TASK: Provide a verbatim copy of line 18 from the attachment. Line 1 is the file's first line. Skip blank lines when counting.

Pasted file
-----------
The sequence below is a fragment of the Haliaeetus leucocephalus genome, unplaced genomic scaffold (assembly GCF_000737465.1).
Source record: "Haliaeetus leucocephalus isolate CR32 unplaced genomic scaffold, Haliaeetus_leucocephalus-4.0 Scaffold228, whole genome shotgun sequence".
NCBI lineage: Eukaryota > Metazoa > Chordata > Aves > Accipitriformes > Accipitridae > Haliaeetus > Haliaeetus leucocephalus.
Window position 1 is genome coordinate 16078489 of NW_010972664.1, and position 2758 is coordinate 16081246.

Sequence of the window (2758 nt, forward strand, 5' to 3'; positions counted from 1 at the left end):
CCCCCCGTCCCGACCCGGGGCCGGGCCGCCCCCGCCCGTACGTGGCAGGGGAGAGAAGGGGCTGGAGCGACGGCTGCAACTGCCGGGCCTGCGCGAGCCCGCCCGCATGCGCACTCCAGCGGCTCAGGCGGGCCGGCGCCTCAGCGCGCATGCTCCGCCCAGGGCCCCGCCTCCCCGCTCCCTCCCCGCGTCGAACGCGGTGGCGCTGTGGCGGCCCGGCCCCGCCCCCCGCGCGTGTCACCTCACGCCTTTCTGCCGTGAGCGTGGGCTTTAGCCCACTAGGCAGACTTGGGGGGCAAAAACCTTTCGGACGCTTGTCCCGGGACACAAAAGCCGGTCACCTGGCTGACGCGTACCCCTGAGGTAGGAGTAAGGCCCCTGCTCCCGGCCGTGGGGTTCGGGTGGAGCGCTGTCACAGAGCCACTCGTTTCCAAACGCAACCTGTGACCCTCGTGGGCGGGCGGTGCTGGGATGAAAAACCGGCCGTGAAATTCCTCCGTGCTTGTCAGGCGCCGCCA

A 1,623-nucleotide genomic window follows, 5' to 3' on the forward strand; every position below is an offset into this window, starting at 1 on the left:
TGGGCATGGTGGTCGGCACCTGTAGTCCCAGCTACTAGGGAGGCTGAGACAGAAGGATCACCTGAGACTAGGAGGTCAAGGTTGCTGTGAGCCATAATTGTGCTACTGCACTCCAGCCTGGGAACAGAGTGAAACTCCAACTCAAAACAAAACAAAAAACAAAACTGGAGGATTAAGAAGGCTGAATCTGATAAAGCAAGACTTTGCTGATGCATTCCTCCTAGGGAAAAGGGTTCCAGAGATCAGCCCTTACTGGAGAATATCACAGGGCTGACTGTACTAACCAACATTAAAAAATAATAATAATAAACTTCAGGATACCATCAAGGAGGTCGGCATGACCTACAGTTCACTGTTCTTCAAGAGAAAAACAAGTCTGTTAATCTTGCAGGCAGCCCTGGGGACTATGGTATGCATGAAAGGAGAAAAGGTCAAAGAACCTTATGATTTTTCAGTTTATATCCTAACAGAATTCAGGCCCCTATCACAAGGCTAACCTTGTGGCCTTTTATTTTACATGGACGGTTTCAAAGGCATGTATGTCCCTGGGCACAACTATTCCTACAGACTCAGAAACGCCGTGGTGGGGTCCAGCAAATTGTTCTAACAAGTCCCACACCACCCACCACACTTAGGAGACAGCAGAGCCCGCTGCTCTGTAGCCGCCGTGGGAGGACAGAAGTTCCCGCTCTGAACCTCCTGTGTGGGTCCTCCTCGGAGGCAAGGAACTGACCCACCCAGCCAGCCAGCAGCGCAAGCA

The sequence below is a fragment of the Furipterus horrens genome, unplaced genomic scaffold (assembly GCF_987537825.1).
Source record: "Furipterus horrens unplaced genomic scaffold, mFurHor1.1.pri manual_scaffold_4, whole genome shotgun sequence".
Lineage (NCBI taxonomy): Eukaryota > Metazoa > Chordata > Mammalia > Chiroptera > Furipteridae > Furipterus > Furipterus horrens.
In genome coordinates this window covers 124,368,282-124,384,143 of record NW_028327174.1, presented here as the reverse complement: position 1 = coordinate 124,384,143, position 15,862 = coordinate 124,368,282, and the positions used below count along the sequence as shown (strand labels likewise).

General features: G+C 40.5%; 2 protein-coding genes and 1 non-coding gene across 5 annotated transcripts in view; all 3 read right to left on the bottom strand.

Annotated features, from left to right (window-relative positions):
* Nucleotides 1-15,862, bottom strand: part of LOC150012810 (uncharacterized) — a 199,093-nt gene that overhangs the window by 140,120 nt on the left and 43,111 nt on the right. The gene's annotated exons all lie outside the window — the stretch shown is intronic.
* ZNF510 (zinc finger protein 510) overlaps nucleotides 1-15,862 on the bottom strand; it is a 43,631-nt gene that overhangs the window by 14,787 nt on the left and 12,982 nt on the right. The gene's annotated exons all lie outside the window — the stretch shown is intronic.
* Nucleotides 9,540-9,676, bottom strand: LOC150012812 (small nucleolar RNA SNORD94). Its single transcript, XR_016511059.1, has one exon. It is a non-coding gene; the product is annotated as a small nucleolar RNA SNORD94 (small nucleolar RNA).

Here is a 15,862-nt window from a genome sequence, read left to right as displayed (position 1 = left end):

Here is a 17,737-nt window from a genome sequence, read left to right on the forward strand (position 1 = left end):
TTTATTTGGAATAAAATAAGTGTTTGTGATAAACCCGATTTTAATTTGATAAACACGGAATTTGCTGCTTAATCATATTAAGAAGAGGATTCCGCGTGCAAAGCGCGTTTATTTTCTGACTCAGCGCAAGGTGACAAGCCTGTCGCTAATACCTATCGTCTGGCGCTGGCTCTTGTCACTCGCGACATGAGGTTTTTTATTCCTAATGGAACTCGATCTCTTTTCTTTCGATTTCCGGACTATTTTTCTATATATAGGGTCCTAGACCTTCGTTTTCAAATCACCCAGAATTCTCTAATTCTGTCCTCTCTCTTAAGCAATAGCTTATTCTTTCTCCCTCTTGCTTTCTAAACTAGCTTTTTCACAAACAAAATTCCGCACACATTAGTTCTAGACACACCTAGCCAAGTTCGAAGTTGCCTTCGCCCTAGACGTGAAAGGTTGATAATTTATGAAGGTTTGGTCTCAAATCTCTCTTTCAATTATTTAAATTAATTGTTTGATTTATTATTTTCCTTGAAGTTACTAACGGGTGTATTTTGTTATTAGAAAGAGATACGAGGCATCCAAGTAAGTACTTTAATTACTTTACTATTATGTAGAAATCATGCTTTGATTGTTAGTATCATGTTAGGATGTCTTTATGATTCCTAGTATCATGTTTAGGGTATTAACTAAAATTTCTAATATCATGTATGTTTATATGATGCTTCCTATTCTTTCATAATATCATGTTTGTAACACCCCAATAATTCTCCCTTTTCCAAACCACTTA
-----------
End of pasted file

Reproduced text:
Here is a 15,862-nt window from a genome sequence, read left to right as displayed (position 1 = left end):